Samsung Electronics announced that it is now producing high-performance DDR 2.0 multi-level-cell (MLC) memory chips based on its smallest 20-nanometer (nm) circuitry. DDR2 might have been left behind by AMD and Intel, but Samsung said the interface will “better support the ongoing shift toward advanced interfaces” such as SATA3 and USB3.
DDR NAND flash comes in two forms: Toggle Mode from Samsung and Toshiba; and ONFI NAND, from the Open NAND Flash Interface (ONFI) working group.
The ONFI protocol is used by flash manufacturers such as Intel, Micron, SanDisk. Hynix and Spansion. In March, the ONFI working group announced its 3.0 specification for the DDR 2 interface with up to 400Mbit/sec throughput.
DDR 2.0 provides a 10-fold increase over 40Mbit/sec Single Data Rate (SDR) NAND flash in widespread use today. The new flash memory also triples the performance over 133Mbit/sec toggle DDR 1.0, 32Gbit NAND flash memory, which Samsung and Toshiba have been producing since 2009. “With this 20nm-class, 64Gbit, toggle DDR 2.0 NAND, Samsung is leading the market, which is evolving to fourth-generation smartphones and SATA 6Gbit/sec SSDs,” Wanhoon Hong, executive vice president of memory sales & marketing for Samsung Electronics, said in a statement.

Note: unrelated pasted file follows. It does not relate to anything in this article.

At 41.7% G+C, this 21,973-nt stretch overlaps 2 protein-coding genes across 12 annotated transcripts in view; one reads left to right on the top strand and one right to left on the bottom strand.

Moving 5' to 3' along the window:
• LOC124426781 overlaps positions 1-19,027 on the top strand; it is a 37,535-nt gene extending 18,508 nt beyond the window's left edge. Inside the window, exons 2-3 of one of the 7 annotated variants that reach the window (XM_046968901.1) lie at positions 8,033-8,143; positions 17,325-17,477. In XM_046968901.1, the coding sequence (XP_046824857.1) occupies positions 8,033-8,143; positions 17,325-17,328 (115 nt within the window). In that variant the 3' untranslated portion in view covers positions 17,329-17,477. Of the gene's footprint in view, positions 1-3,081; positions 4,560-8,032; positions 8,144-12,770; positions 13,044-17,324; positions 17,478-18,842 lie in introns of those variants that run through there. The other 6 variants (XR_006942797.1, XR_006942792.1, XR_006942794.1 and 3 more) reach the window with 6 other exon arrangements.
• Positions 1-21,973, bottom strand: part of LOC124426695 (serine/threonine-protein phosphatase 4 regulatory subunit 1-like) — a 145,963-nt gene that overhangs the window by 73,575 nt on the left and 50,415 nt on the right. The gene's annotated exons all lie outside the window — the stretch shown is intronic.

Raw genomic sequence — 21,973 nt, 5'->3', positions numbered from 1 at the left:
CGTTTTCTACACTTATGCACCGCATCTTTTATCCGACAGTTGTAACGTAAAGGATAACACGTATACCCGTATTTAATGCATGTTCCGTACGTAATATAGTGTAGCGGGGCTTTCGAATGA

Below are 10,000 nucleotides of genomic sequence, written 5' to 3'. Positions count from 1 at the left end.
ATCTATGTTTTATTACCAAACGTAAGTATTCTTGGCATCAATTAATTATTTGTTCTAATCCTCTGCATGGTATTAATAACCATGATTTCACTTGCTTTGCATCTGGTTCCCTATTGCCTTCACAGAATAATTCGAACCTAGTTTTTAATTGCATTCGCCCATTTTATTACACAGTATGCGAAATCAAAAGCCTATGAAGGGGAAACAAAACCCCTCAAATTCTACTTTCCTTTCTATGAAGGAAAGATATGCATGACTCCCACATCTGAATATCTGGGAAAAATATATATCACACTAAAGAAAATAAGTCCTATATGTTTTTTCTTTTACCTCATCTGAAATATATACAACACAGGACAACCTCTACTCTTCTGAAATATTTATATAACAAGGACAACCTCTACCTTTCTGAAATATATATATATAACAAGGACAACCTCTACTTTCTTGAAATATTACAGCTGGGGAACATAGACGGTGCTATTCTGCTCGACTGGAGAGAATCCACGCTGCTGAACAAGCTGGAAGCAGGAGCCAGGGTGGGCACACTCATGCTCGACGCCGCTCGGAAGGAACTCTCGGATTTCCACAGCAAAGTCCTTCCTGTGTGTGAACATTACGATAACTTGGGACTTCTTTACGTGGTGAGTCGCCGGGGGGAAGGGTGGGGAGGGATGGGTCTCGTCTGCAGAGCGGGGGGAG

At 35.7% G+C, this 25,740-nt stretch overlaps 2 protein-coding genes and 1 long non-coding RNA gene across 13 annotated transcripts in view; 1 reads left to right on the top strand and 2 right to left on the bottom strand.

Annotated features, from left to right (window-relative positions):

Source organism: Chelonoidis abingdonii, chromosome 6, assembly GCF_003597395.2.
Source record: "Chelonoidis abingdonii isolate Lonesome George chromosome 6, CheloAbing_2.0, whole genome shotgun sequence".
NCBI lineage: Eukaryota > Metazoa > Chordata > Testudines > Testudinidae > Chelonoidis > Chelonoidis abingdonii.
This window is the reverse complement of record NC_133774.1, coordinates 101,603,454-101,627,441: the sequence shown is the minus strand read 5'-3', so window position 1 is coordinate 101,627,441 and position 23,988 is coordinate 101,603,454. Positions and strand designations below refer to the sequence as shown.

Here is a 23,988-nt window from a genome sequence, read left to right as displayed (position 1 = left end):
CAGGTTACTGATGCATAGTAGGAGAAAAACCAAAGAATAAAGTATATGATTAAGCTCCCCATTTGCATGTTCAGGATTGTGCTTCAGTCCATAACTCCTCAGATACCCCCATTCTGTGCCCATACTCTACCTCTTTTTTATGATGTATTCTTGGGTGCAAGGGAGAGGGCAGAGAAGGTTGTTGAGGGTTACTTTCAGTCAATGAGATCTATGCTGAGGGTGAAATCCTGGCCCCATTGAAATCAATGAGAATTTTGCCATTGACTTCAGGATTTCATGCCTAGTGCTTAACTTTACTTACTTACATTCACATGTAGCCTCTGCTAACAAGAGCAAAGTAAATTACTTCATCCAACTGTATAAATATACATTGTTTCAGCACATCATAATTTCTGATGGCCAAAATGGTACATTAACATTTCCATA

Samsung said that it managed to reach 64Gb density through the use of “advanced 20nm class process technology”, but unlike its rivals, it wouldn’t divulge the exact process node it was using. All Samsung would say is that it fabs its 64Gb MLC NAND flash chips at a process node between 20nm and 29nm.
Wanhoon Hong, EVP of memory sales and marketing at Samsung Electronics said, “With this 20nm-class, 64Gb, toggle DDR 2.0 NAND, Samsung is leading the market, which is evolving to fourth-generation smartphones and SATA 6Gbps SSDs.” Hong has history on his side to back up his claim that Samsung is a market leader. The outfit was the first to produce 32Gb NAND flash that supported the DDR1 interface back in 2009.
While Samsung was the first to produce a working DDR1 32Gb flash module in 2009, the unit went into mass production in April 2010. So that means it’ll be a few months yet before manufacturers can get their hands on Samsung’s latest and greatest flash chips.
The majority of NAND flash chips in use support 40Mbit/s single data rate interfaces. So even when Samsung does put its 64Gb DDR2 flash chips into mass production, don’t expect these chips to appear in anything but the most expensive SSDs or smartphones and tablets for a while.